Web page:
by Sep 9, 2021Training0 comments

RAMP Warm-up

One of the most important parts of training is the warm-up. In motor training we do not treat it as a separate element, but as the beginning of training, so it should be performed at every training unit. The purpose of the RAMP warm-up is to prepare the body for the main tasks of the workout.

Correct warm-up

A proper warm-up differs significantly from the one performed in school PE class. Properly performed, it should include individual movement compensation corrections, and its primary purpose should be injury prevention. One of the best warm-up protocols used in motor training is the R.A.M.P. protocol, which consists of respectively:

  1. Raise – increase body temperature
  2. Activate – activate key muscle groups
  3. Mobilize – mobilize joints
  4. Potentiate – stimulate the nervous system

  1. Raise (increase temperature)

The purpose of this part of the warm up is to increase the body temperature, blood supply, oxygen and nutrients to the muscle tissue, which will improve the contraction cycle. It also includes increasing the heart rate and stimulating the cardio-respiratory system. The type of exercise you choose will depend on the main part of your workout. If the workout is geared towards building linear speed, then we will use low to medium intensity running exercises. Other ways to increase your temperature may include skipping, rowing ergometer, orbiter, bike, or rolling before your session at the gym.

  1. Activate (muscle activation)

The second stage is to activate the key muscle groups that will be used later in the workout. Here we deal mainly with activation of muscles responsible for our posture, that is, gluteus maximus, trunk (core) and shoulder girdle muscles. The time and exercises devoted to activation are directly proportional to the main exercises. Remember to warm up the muscles in different planes of action. For activation, we can use low-intensity strength exercises, elastic bands, supports, and bridges. However, be sure to use conscious and controlled movement.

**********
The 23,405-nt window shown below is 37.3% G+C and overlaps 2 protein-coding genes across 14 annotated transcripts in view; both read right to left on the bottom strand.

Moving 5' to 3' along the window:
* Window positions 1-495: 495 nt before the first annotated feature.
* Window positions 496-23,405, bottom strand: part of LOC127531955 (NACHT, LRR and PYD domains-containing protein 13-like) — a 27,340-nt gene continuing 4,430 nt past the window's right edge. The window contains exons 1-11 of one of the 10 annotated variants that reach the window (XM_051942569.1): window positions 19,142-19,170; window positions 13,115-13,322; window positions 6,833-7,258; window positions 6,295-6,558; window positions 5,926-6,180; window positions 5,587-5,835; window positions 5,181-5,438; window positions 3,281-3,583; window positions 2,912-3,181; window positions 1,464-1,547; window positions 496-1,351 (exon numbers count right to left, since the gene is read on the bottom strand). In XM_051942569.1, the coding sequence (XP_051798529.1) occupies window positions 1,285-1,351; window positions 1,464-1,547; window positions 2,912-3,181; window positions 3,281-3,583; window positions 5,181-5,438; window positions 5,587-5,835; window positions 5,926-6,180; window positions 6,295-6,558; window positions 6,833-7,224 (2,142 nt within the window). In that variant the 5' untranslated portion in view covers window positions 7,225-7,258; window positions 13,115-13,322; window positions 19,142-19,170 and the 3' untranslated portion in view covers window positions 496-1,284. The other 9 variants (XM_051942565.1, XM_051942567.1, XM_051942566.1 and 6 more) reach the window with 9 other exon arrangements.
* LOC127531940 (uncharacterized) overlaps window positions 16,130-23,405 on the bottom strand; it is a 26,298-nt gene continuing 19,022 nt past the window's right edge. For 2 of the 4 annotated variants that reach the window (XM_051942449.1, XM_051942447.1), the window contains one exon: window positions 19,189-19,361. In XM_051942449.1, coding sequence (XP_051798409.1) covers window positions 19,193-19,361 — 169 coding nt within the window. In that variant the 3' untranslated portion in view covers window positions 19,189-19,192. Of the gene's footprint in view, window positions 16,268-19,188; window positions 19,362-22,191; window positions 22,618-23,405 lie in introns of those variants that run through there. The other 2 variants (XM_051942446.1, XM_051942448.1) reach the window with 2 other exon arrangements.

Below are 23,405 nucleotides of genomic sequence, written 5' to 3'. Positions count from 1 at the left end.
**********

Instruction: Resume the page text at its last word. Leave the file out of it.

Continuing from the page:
1. Mobilize

In this part of the warm-up we address mobilization of key areas of the body. The goal is to improve joint mobility and increase muscle flexibility so that we can work through the full range of motion in the workout. The main areas to be mobilized are the ankle joint, hips, thoracic spine, and shoulder joint. The type and duration of exercises will be determined by the individual needs of the athlete. When we have little time or as a supplement we can use movement complexes, which consist of a smooth transition from position to position, thus working on many muscle groups. A common mistake is spending too much time in static stretching instead of dynamic stretching, which I wrote about here.

  1. Potentiate (stimulate the nervous system)

An often overlooked part of the warm-up. Stimulating the neuromuscular system is essential to maximizing training work. In this part we use short but dynamic movements, so elements of speed and agility. These exercises must not lead to fatigue, so a few repetitions or a few seconds of work are recommended. For this purpose we can use body weight exercises like power push ups, jump squat, speed drills or ballistic exercises like medball overhead throw, medball slam etc. keeping in mind the goal of the training unit.


The RAMP warm-up is just as important as the main part of the workout. It prepares the body for specific tasks and its nature depends on the type of training. It should be individually tailored to the needs of the athlete and should counteract asymmetries that occur. The warm-up is the basis of injury prevention. Thanks to it we are able to get the maximum out of a training session. See also training based on movement patterns.

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